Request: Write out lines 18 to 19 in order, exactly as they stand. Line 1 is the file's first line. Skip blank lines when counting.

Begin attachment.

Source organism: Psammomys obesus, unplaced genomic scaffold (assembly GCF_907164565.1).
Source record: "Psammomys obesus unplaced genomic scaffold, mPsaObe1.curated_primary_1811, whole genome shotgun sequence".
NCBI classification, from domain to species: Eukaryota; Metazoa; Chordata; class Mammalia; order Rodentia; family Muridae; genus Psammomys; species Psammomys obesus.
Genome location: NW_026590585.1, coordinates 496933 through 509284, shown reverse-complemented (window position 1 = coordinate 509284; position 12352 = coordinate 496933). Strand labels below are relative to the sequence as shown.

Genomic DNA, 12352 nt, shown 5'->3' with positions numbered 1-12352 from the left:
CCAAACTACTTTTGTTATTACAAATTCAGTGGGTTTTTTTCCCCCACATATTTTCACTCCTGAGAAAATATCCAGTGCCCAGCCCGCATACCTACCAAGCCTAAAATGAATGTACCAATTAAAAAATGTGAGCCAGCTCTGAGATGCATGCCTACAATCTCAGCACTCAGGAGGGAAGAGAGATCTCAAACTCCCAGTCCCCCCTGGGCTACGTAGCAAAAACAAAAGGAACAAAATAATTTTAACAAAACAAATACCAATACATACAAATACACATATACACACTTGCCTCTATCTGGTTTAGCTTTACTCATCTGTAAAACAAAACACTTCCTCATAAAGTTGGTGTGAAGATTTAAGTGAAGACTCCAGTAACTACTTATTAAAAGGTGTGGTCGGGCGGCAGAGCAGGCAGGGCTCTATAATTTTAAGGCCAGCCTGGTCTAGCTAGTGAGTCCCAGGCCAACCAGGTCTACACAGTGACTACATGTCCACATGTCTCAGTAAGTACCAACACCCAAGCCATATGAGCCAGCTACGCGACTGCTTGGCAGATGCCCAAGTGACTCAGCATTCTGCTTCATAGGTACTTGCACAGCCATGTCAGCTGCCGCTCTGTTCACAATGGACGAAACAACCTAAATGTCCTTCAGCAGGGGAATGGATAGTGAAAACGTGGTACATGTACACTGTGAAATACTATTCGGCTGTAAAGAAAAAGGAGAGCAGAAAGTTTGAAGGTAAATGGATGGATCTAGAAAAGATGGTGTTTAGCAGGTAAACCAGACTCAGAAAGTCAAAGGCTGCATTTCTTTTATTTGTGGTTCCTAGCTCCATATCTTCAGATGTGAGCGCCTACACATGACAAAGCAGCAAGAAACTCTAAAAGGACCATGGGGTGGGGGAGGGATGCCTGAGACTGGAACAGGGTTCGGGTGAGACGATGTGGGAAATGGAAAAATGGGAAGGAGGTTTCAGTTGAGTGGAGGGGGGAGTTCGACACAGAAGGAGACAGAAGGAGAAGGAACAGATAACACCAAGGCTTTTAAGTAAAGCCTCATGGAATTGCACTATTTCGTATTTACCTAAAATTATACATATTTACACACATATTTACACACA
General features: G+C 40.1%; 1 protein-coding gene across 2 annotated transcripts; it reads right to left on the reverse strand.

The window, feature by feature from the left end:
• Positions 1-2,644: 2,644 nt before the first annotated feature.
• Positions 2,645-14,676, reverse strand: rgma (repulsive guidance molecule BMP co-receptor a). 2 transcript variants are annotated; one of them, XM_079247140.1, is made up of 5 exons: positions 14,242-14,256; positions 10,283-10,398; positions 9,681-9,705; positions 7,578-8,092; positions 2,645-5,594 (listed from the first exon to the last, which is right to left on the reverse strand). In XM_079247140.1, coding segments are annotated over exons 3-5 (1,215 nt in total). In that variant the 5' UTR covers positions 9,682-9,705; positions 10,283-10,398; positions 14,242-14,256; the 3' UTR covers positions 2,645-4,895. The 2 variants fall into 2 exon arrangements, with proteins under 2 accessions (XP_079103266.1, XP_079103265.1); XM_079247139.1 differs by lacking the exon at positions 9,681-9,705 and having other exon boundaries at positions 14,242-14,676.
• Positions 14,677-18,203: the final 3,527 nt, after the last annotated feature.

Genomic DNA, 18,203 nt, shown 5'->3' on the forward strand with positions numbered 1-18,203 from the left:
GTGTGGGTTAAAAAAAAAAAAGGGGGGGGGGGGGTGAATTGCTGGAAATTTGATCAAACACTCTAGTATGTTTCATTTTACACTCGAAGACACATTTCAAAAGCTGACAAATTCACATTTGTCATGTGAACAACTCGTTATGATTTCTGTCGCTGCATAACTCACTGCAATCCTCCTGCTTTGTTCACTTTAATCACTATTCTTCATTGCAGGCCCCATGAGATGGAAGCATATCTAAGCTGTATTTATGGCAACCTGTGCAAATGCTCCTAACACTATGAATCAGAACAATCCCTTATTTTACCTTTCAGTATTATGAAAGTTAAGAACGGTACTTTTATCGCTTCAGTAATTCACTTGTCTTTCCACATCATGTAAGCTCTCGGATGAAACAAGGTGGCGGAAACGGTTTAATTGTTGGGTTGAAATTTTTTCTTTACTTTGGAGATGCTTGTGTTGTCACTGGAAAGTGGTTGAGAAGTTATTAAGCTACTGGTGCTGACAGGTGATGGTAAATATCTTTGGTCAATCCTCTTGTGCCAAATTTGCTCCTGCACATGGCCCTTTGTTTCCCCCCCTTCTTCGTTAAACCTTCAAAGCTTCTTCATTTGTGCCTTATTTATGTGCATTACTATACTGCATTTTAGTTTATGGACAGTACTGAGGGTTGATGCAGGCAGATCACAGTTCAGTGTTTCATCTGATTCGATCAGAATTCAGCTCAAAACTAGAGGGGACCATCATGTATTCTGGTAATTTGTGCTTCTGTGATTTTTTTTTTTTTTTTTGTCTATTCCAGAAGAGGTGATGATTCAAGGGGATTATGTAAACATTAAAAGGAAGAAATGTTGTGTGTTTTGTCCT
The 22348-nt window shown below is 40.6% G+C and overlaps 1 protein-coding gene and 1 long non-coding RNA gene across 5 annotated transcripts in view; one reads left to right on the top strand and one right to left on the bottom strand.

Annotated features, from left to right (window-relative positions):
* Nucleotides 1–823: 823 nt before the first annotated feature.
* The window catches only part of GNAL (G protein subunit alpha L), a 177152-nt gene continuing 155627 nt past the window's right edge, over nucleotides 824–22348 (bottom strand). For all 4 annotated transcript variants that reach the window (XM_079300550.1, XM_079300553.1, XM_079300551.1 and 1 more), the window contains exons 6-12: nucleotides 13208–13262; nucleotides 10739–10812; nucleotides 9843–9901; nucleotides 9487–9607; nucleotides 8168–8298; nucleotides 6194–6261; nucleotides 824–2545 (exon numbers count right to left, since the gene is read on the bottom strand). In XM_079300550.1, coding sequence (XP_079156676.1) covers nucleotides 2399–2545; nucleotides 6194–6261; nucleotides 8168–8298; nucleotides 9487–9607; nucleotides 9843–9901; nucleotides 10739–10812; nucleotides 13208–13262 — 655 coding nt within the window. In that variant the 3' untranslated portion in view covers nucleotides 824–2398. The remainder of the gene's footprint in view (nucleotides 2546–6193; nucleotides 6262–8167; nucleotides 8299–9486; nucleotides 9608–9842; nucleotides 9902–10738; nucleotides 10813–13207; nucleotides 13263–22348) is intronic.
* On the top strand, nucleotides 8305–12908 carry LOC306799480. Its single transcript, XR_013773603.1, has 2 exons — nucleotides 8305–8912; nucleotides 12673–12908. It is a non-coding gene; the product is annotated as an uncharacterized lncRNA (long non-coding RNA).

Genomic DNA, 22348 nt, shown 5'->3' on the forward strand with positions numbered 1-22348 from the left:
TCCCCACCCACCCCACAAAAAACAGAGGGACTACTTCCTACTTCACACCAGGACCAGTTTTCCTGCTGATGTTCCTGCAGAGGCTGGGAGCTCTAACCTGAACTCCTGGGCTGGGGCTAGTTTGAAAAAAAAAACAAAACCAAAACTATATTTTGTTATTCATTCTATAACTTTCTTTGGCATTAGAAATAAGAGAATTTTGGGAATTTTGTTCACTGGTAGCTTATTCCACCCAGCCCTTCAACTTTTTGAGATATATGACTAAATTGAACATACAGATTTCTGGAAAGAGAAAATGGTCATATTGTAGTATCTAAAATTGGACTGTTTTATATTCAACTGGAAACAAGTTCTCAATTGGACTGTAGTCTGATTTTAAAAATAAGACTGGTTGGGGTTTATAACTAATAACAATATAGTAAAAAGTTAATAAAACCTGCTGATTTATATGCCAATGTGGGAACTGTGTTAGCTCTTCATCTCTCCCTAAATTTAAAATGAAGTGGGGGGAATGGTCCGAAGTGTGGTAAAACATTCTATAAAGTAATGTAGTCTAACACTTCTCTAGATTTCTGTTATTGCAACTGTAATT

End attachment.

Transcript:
* On the top strand, nucleotides 8305–12908 carry LOC306799480. Its single transcript, XR_013773603.1, has 2 exons — nucleotides 8305–8912; nucleotides 12673–12908. It is a non-coding gene; the product is annotated as an uncharacterized lncRNA (long non-coding RNA).

Genomic DNA, 22348 nt, shown 5'->3' on the forward strand with positions numbered 1-22348 from the left: